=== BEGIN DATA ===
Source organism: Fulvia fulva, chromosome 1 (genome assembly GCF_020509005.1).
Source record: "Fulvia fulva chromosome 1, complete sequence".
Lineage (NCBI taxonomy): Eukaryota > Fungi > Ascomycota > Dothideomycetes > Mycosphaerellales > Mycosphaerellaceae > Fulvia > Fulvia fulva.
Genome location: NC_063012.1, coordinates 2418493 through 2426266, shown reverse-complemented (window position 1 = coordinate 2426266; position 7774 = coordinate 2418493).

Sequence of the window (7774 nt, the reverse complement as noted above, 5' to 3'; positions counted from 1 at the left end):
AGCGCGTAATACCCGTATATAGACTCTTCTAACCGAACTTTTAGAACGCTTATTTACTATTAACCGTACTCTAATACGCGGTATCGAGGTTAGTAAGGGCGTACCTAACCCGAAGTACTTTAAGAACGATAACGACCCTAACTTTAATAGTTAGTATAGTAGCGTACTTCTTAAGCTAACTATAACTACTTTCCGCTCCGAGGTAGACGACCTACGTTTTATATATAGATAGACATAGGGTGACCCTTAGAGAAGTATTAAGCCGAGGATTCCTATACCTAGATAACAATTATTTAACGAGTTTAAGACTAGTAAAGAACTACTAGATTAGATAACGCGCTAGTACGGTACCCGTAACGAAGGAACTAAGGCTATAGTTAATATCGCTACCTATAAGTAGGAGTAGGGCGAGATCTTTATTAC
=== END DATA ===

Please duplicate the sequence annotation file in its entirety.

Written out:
Source organism: Fulvia fulva, chromosome 1 (genome assembly GCF_020509005.1).
Source record: "Fulvia fulva chromosome 1, complete sequence".
Lineage (NCBI taxonomy): Eukaryota > Fungi > Ascomycota > Dothideomycetes > Mycosphaerellales > Mycosphaerellaceae > Fulvia > Fulvia fulva.
Genome location: NC_063012.1, coordinates 2418493 through 2426266, shown reverse-complemented (window position 1 = coordinate 2426266; position 7774 = coordinate 2418493).

Sequence of the window (7774 nt, the reverse complement as noted above, 5' to 3'; positions counted from 1 at the left end):
AGCGCGTAATACCCGTATATAGACTCTTCTAACCGAACTTTTAGAACGCTTATTTACTATTAACCGTACTCTAATACGCGGTATCGAGGTTAGTAAGGGCGTACCTAACCCGAAGTACTTTAAGAACGATAACGACCCTAACTTTAATAGTTAGTATAGTAGCGTACTTCTTAAGCTAACTATAACTACTTTCCGCTCCGAGGTAGACGACCTACGTTTTATATATAGATAGACATAGGGTGACCCTTAGAGAAGTATTAAGCCGAGGATTCCTATACCTAGATAACAATTATTTAACGAGTTTAAGACTAGTAAAGAACTACTAGATTAGATAACGCGCTAGTACGGTACCCGTAACGAAGGAACTAAGGCTATAGTTAATATCGCTACCTATAAGTAGGAGTAGGGCGAGATCTTTATTAC